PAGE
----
There still needs to be consumers who can afford the output. Even if there is massive consolidation, the basic problem of workers who could not afford the output would not be fixed, because it is related to the fact that the cheap energy sources have already been taken. Even if direct extraction costs are low, governments are still very dependent on high tax revenue.
What would happen in normal circumstances is collapse. Collapse happens when wages of non-elite workers fall too low, so that they cannot afford the output of the system. This happens when (goods and services produced)/population stops rising. More and more of the goods and services produced needs to go into overhead for the system (government, manager higher pay, debt service, cost of dividends and higher stock prices). There is too little output for the non-elite worker to get an adequate share.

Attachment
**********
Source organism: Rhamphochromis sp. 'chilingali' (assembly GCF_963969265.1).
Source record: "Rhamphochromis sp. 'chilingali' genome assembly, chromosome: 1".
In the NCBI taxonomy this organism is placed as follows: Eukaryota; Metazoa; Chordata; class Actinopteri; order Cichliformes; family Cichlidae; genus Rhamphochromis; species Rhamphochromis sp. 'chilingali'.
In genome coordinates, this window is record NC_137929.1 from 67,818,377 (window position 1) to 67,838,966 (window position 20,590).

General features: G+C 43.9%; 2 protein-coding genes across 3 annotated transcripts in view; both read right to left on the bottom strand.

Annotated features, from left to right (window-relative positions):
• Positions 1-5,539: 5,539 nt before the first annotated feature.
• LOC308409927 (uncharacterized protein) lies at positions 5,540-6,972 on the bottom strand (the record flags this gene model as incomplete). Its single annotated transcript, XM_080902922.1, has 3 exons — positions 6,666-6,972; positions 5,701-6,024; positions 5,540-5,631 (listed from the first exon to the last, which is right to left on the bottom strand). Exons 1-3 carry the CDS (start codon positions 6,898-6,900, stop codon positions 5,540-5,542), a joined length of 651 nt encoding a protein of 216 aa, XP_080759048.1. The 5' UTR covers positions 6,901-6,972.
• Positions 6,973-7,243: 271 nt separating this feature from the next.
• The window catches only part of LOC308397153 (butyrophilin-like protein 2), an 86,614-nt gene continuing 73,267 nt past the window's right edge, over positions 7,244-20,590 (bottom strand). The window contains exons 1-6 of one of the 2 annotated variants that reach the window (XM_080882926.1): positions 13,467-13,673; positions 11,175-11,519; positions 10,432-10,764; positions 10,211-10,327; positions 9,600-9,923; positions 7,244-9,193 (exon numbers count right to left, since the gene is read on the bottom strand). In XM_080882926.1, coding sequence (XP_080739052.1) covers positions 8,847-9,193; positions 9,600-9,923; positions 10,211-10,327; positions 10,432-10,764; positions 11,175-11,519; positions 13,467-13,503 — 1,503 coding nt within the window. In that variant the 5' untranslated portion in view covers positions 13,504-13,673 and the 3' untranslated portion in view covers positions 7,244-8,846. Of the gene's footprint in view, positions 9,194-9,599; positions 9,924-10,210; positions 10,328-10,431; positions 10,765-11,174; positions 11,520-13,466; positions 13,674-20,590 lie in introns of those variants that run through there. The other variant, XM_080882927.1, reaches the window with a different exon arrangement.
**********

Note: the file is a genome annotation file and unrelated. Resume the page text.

There is a lot of talk about EROEI. In my view, the only EROEI that matters is Energy Return on Human Labor invested. When it falls too low, there is a big problem. It falls too low, when there is too little fossil fuels and other energy leveraging human labor, and too much of the system’s output pulled off the top for overhead. This is similar to a fish being forced to migrate for food, but not getting enough food energy from the process to cover its own energy costs. The result has to be die-off of the population. – Gail Tverberg
|Very low energy return on human labor invested|